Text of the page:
Statistics Papers

Document Type

Journal Article

Date of this Version

2011

Publication Source

The Annals of Statistics

Volume

39

Issue

1

Start Page

131

Last Page

173

DOI

10.1214/10-AOS830

Abstract

Most of the work on the structural nested model and g-estimation for causal inference in longitudinal data assumes a discrete-time underlying data generating process. However, in some observational studies, it is more reasonable to assume that the data are generated from a continuous-time process and are only observable at discrete time points. When these circumstances arise, the sequential randomization assumption in the observed discrete-time data, which is essential in justifying discrete-time g-estimation, may not be reasonable. Under a deterministic model, we discuss other useful assumptions that guarantee the consistency of discrete-time g-estimation. In more general cases, when those assumptions are violated, we propose a controlling-the-future method that performs at least as well as g-estimation in most scenarios and which provides consistent estimation in some cases where g-estimation is severely inconsistent. We apply the methods discussed in this paper to simulated data, as well as to a data set collected following a massive flood in Bangladesh, estimating the effect of diarrhea on children’s height. Results from different methods are compared in both simulation and the real application.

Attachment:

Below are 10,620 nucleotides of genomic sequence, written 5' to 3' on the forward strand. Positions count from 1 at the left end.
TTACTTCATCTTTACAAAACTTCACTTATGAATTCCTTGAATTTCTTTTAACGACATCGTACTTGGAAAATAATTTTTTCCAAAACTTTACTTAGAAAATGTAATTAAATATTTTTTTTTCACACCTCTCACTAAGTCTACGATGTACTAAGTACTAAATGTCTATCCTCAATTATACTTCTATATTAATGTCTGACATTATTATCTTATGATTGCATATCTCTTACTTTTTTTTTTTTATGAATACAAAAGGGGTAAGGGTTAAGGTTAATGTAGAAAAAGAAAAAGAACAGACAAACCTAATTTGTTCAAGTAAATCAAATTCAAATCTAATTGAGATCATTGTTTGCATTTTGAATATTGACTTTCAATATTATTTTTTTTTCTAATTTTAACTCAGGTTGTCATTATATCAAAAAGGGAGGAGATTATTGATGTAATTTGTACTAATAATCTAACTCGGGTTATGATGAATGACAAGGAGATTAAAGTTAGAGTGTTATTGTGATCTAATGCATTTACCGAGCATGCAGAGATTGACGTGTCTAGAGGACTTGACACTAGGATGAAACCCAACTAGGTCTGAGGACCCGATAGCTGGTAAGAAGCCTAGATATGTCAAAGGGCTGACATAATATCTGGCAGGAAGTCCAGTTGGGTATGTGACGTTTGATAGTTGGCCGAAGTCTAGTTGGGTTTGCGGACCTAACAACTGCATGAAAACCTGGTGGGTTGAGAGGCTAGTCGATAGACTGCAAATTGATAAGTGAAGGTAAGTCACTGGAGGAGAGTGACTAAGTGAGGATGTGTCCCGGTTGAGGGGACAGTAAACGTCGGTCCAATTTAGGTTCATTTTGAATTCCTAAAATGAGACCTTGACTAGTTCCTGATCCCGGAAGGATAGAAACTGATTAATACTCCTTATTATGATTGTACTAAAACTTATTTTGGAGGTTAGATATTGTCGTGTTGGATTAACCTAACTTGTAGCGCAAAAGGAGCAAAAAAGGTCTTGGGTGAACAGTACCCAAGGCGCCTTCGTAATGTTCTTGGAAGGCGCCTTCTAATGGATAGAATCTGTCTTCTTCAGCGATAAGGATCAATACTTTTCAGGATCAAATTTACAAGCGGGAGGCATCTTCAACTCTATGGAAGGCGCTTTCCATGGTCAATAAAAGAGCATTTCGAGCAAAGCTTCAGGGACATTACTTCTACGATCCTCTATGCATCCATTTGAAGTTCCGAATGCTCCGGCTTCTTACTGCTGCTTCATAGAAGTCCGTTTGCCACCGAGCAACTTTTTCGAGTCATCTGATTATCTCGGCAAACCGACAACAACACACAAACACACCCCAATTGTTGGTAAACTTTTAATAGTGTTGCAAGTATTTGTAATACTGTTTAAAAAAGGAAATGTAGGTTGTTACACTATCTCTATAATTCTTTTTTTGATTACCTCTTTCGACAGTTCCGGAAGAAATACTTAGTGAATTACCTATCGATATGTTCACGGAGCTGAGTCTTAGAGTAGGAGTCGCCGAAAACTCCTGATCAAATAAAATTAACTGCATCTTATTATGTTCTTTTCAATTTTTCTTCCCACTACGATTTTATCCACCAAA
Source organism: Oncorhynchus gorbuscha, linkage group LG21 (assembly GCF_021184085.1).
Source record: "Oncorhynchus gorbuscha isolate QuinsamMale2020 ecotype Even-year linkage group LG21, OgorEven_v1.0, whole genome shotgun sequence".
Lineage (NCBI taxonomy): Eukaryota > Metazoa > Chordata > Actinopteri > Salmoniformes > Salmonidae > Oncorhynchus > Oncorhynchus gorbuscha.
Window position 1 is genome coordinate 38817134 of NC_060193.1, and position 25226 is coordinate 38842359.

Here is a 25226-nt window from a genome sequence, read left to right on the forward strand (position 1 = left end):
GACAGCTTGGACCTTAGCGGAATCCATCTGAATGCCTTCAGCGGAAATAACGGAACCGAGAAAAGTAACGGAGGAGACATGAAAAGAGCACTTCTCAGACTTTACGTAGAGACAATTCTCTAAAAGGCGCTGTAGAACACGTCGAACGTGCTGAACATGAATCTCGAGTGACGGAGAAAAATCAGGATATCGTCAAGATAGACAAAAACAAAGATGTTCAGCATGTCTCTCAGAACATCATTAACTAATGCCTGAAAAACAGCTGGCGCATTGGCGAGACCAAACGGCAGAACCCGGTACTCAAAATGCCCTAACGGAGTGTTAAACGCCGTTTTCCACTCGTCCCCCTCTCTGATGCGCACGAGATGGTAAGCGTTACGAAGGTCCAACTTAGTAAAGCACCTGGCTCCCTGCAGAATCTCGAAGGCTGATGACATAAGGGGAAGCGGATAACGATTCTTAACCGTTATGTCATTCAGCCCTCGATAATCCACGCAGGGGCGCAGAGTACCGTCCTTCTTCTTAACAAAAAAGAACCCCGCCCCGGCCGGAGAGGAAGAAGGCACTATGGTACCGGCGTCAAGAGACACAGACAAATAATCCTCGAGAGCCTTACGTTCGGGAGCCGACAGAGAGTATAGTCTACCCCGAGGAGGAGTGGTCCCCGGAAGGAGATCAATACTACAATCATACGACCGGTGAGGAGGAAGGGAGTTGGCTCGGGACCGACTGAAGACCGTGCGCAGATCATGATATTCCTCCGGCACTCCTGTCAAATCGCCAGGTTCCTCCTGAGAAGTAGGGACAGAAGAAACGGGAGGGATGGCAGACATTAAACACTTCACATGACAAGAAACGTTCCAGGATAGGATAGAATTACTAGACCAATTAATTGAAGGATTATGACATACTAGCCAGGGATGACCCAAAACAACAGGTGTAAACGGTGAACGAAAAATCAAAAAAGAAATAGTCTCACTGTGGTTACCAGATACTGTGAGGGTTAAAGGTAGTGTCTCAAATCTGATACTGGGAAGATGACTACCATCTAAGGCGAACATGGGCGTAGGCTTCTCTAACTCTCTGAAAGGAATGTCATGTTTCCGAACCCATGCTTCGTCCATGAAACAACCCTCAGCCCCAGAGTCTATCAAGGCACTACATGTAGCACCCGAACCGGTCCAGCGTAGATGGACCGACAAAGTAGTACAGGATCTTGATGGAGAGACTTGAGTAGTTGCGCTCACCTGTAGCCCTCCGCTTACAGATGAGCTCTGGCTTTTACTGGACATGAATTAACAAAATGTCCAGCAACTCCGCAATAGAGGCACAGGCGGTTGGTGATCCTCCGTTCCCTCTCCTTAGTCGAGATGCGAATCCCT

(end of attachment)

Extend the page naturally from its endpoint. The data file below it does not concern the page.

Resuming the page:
Keywords

casual inference, continuous-time process, deterministic model, diarrhea, g-estimation, longitudinal data, structural nested model

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Date Posted: 27 November 2017

This document has been peer reviewed.